Extra Accessibility Enabled by Default & LF navbar button

Hello everyone! :grin:

Following a discussion on the accessibility of links in the #xwiki chat room, I wanted to discuss the idea of:

  1. having extra accessibility enabled by default
  2. improving the discoverability of customization & accessibility features by providing a special icon in the navbar

Accessibility enabled by default

I think we can all agree accessibility is important so I’m not gonna give arguments for that.
The question we need to answer is: Should we enable extra accessibility features by default?

I believe the answer is Yes. We have to take into consideration the fact that the accesability feature is not easily discoverable by normal users and neither is by admins.

Just because we have it and we have it documented, it doesn’t mean that any user will automatically think of searching Accessibility inside their instance or in our Documentation.

By having it enabled by default, it makes XWiki’s intention of being highly accessible clear and it makes the experience great for everyone, not only for the portion of people that have no vision problem or that somehow found our extra accesability features.

Esthetics & accessibility

Obviously, the idea of easily understanding what an element’s purpose is is much more important than how that element looks. Thing is, when you have a lot of the same element in the same page, the overall feel of the interface will be impacted.

In our case, underline links can feel like they clutter the interface (they add detail) in places like:

  • some panels
  • live data

Alternative ways of styling a link would impact a bit much the cohesiveness of the interface, without escaping the cluttering factor (tried adding an icon to links, it just looks weird in tables and a bit disruptive in the main content).

For people that have good or mostly good vision, the accessible mode may feel… just a tiny bit oldish or cluttered.

While other knowledge management tools make use of underlined links by default, they mostly use them in the main content, still having non-decorated links on panels, navigations, tables of contents, etc. The rule seems to be:

  • if the context explicitly implies that each of the text elements in the context have an action linked to them enabled by click → no underline
  • if the context doesn’t clearly specify the purpose of a text elements → links will have underline

This is just based on several websites/software that I’ve come across and liked. Some examples: Obsidian, the french design system, Notion’s blog

Doing that, we simplify most cases.


Discoverability of extra accessibility features (and not only)

I’m also proposing improving how easy it is to configure appeareance & accessibility related features for a newly registered user in an instance.

  • The idea would be to have a new icon in the navbar.
  • The icon could be an eye or a pencil.
  • Clicking on the icon will open a dropdown menu that will cover:
    – Customizing the theme (only for admins). Maybe even choosing the theme if we want to open a dropdown in a dropdown.
    – A link to all appearence settings (only for admins)
    – A toggle for extra accessibility features

We can choose to have this icon only be present for a a few weeks from the registration of the user in the instance. Truth be told, after the theme is chosen & customized and you’ve chosen if you turn on or off the accessibility features… you won’t need to see this category of features for a good while, so no need of keeping them in the navigation bar forever.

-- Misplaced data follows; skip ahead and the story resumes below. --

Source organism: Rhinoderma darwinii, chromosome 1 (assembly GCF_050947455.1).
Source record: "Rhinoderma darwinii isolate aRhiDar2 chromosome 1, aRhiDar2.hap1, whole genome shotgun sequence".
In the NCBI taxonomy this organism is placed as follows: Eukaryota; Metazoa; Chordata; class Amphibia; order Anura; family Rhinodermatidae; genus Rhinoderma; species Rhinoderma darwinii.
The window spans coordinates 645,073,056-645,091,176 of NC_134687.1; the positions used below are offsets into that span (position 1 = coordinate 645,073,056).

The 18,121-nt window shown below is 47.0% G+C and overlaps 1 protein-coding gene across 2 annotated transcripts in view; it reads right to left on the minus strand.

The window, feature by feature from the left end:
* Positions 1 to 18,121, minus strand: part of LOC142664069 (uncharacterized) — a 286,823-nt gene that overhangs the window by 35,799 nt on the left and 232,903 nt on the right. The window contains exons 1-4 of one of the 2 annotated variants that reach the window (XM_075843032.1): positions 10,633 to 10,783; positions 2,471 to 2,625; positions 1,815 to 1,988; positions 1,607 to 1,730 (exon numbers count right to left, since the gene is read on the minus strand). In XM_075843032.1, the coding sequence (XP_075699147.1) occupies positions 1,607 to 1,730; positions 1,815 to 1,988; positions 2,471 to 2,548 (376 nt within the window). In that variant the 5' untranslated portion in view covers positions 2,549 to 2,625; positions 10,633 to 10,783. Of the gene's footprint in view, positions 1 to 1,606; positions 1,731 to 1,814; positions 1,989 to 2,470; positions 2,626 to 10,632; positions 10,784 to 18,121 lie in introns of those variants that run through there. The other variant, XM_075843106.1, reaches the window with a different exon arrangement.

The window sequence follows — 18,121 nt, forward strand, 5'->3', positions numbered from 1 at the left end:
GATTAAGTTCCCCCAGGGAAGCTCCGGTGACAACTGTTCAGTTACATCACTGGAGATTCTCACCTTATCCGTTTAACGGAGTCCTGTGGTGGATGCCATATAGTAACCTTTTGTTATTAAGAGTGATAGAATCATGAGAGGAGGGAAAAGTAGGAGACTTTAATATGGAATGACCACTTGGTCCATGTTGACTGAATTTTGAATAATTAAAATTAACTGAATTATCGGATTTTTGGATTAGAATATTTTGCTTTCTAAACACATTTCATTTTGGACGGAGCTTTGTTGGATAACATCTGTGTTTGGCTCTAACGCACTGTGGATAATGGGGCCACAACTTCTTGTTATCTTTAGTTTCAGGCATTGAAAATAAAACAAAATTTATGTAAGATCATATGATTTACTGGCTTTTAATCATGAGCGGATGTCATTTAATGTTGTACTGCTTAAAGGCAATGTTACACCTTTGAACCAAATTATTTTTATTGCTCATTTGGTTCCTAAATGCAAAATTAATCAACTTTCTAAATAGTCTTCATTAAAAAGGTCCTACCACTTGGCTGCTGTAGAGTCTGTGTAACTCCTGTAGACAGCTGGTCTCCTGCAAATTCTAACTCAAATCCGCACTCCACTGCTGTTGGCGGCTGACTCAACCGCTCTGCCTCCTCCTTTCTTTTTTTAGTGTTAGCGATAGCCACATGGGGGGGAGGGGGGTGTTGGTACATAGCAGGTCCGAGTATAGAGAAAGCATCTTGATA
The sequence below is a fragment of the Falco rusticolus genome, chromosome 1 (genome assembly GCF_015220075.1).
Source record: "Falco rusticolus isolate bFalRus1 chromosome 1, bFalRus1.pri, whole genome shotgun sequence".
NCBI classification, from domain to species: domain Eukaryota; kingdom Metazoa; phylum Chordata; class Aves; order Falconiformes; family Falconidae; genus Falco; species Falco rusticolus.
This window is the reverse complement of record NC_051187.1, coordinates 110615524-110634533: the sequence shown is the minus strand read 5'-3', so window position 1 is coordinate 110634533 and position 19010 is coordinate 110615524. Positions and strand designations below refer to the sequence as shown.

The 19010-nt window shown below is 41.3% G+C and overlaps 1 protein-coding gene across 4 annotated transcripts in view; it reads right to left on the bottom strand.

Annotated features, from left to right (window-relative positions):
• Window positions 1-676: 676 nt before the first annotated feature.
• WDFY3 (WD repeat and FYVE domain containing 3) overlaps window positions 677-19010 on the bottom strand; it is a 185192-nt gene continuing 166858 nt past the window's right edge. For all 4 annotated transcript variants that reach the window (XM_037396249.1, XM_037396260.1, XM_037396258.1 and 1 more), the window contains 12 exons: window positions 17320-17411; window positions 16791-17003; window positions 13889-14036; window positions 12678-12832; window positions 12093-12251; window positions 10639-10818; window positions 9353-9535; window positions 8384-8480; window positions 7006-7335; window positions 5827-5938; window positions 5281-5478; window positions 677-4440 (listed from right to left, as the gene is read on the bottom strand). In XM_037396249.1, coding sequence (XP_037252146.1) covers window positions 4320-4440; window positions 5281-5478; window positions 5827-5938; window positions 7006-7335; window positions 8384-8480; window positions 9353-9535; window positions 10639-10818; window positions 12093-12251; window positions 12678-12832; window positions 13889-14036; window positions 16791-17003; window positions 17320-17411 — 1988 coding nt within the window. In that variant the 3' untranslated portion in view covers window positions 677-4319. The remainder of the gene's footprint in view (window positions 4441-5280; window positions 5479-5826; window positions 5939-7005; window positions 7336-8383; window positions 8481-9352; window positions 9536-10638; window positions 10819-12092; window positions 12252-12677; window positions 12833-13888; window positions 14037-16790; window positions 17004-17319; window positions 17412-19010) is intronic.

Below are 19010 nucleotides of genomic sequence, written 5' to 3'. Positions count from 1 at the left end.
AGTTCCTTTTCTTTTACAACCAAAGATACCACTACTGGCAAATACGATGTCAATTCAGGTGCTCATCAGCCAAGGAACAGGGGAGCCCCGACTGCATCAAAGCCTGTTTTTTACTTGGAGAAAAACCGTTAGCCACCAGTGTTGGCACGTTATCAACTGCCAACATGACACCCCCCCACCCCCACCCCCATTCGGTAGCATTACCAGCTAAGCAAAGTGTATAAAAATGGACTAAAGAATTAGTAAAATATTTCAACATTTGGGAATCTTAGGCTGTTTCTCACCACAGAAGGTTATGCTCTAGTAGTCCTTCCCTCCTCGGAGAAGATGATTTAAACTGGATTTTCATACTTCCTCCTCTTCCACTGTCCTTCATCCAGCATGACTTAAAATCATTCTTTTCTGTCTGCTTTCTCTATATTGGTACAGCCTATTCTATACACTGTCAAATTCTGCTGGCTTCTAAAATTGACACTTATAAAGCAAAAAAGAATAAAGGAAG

The functionality of this dropdown and the fact that it will stay in the nav bar for a limited amount of time can be explained in the initial tour.


What do you think? :blush:

I am especially interested in:

  • knowing if the idea of only having the icon present for a dynamically computed amount of time based on the registration date is a hard to implement one (or how hard it is)
  • knowing if we ever had dropdowns opened in dropdowns implemented before (in an accessible way, too)
  • knowing if all underlines present ATM are necessary to adhere to WCAG or could we simplify things more in some cases (in the future)? @CharpentierLucas , your opinion would help out a lot

I haven’t read the full proposal yet, but a quick comment to say that we’ve been working for a long time to try to remove items from the UI (especially so that newcomers don’t see too many things at once and be overwhelmed) and adding this new icon would go against that. So I’d be inclined to find another solution. I’m not sure why we would need this menu at all TBH and why the Admin UI is not enough.

Also note that accessibility is already on by default. If you mean “extra accessibility” then it’s another matter and I’m not sure at all. We would need to discuss what it would change point by point.


Yep, that’s what I meant, edited for clarity. Thank you!

The thing is Admin UI hides the most interesting things about XWiki behind at least 2-3 clicks/decisions.

First you have to know to get to the drawer. This will come the most natural because you are looking for more features than you are already seeing.

Secondly you will have to decide in which category Customizing your instance and Extra accessability falls into. They fall into different categories ATM, in different places. Global administration will most likely feel like the right choice for theme customization (page index may come as a second option)

Third you will need to choose Look & feel, fourth themes, fifth customize theme (after maybe trying out some themes). After 5 clicks you get an interface with lots of elements and choices.

This all feels a bit much for a new user that probably just wanted some slight customization to feel more at “home” - choosing a theme or changing some colors and a logo (a new user probably will not go in deep customization the first time).

The extra accessibility feature is harder to find if you don’t just search externally (in our documentation). When clicking on your profile picture you don’t even know what to expect and then the menu in the left side (under the picture) is pretty small and doesn’t seem to cover important stuff.